Rule 140 is quoted: "Depositions GenerallyStipulation.

"Depositions shall be governed wholly by these rules, but may be differently taken in any respect if that be in accord with the written stipulation of the parties. Subject to the restrictions in rule 141, a party may take the testimony of any person, including a party, by deposition upon oral examination or written interrogatories for the purpose of discovery or for use as evidence in the action, or for both purposes. As amended 1957." It will be noted that this permits the taking of the testimony of any person, "including a party", by deposition * * * "for the purpose of discovery". This flies in the face of the Fifth Amendment to the Constitution of the United States and of our own Code Section 781.12, which provides a defendant in a criminal proceeding may not be called as a witness by the state. A defendant in a criminal case is certainly a "party". It will not answer to say that this provision of Rule 140 could be ignored; we are here searching for the legislative intent.

Again we find Rule 141(c), which says: "Except where the action involves an interest in real estate, depositions for discovery may not be taken where the amount in controversy as shown by the pleadings is less than one thousand dollars, unless leave of court is first obtained, on notice and a showing of just cause therefor, upon such terms as justice may require." This again makes clear the legislative intent that the amendments permitting discovery do not apply except in civil matters.

A clear indication of the intent of the rules is found in Rule 143, where it is said: "provided that a party shall not be required to list the witnesses he expects to call at the trial." Section 772.3, a part of the criminal code, requires that the names of all witnesses must be indorsed on the indictment; and Section 776.1(2) makes it ground for setting aside the indictment that the names of *321 all witnesses before the grand jury are not so endorsed. Section 780.10 provides that no witness may be examined on the trial of a criminal case unless the minutes of his testimony were presented with the indictment; or unless notice of additional testimony, giving the name, place of residence and occupation of the proposed witness or witnesses is given to the defendant or his attorney at least four days before the commencement of the trial. It is impossible to reconcile these provisions of statutes governing criminal procedure with the discovery deposition rule. On the one hand, the criminal law makes it mandatory that names of the witnesses by whom the state must prove its case be given to the defendant; on the other, the rules provide that "a party shall not be required to list the witnesses he expects to call at the trial."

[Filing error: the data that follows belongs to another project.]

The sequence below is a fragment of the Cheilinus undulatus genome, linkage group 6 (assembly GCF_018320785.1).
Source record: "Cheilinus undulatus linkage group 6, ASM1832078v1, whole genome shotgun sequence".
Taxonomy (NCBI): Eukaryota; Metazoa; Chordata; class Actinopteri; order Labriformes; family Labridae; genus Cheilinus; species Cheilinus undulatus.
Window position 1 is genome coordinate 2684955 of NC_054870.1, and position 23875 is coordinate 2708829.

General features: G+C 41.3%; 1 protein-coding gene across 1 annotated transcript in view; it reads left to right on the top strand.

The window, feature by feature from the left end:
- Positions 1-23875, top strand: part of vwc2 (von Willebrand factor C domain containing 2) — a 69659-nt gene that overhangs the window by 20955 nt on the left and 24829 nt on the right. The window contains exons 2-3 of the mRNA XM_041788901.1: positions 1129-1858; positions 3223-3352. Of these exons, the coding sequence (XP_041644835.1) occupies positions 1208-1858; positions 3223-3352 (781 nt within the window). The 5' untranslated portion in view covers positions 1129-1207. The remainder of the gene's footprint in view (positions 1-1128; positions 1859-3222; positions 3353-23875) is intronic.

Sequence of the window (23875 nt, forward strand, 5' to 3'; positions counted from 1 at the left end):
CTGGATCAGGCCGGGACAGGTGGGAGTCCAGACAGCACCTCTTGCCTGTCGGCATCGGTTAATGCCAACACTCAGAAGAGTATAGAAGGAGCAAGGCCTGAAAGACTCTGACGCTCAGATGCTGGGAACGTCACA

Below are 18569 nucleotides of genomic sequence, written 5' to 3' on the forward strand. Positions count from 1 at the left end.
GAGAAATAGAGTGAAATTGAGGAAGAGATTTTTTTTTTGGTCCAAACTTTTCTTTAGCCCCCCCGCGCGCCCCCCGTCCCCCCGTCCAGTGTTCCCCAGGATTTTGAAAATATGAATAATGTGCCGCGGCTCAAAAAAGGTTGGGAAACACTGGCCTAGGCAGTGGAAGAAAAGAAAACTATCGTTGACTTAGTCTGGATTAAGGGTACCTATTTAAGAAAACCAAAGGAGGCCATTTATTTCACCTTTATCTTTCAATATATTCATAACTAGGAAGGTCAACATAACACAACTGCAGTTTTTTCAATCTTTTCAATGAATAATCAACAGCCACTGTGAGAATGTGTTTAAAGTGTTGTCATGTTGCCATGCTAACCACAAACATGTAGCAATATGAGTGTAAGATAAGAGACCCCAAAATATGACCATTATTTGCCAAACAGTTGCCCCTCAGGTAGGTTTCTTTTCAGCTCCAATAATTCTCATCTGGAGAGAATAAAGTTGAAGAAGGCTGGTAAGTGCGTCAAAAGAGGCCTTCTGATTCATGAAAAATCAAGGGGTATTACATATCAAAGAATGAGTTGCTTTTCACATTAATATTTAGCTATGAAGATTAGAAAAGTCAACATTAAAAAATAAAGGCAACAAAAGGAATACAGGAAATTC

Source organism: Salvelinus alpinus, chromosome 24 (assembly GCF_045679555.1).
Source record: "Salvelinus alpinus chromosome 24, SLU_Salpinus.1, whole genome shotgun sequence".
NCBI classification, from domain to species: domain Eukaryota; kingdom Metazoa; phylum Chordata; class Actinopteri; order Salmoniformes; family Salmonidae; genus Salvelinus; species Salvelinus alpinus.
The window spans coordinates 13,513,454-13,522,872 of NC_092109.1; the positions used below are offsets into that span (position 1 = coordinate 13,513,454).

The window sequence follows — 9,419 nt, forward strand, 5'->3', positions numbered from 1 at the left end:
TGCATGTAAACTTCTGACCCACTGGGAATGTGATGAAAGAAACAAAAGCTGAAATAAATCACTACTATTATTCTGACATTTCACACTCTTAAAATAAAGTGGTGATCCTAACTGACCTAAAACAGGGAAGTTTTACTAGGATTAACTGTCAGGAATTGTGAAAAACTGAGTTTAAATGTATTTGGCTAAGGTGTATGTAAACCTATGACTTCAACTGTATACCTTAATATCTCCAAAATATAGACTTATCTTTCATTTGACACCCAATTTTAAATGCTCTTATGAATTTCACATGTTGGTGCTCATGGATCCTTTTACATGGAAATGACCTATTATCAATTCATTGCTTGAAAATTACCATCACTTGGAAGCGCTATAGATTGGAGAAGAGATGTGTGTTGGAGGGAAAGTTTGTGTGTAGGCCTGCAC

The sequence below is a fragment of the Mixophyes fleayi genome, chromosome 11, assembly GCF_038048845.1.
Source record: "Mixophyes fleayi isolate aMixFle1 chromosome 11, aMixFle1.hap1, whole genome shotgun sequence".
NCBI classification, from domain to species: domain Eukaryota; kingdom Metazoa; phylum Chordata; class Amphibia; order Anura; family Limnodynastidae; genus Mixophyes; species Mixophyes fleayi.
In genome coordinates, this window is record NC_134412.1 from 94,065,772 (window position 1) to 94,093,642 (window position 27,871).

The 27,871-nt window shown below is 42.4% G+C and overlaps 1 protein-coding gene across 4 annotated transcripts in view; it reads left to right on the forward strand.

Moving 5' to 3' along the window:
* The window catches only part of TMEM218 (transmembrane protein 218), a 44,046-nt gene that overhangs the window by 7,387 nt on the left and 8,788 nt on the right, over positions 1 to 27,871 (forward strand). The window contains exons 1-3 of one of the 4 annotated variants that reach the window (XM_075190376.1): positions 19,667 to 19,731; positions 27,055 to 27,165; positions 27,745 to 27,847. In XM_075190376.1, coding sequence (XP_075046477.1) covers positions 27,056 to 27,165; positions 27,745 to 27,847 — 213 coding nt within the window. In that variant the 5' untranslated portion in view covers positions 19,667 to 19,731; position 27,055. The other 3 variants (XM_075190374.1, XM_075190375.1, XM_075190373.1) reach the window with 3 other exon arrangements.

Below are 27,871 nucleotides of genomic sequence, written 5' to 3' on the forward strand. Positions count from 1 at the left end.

Running all through the discovery deposition procedures is the apparent intent that they may be used by either party. Rule 144(b) provides they may be used for "any purpose if, when it was taken, deponent was a party adverse to the offeror * * *". Again the reference to taking the deposition of "a party", when constitutional and statutory provisions both deny the right of the state to require the defendant to give evidence against himself. A reading of the discovery rules makes it clear they were intended to apply only to civil cases.

The discovery procedure is meant to be available to either party; but the state may not avail itself of it in a criminal case. The defendant has a right to be confronted with the witnesses against him: Constitution, State of Iowa, Article I, Section 10, I.C.A. It is only the defendant who may take depositions under Section 781.10; and it seems clear intent to confine the discovery procedures to civil actions is amply expressed in the amendments.

VII. It is urged that we have held that Rules of Civil Procedure 182 and 183 are made applicable to criminal procedures by Section 780.2, Code of 1958, I.C.A. We have so held. State v. Sieren, Iowa, 111 N.W.2d 249, 250; State v. Mauch, 236 Iowa 217, 224, 17 N.W.2d 536, 540. Also, that we have held rule 196 governs procedures relating to instructions in criminal cases because of Section 780.35. We have so said, in State v. Holder, 237 Iowa 72, 83, 20 N.W.2d 909, 915. The intent to apply the rules of civil procedure to criminal cases so clearly appears in the cited adopting statutes and the rules following that there is no room for question. But we have a much different situation when we consider Section 781.10 and the discovery rules, as we have endeavored to point out.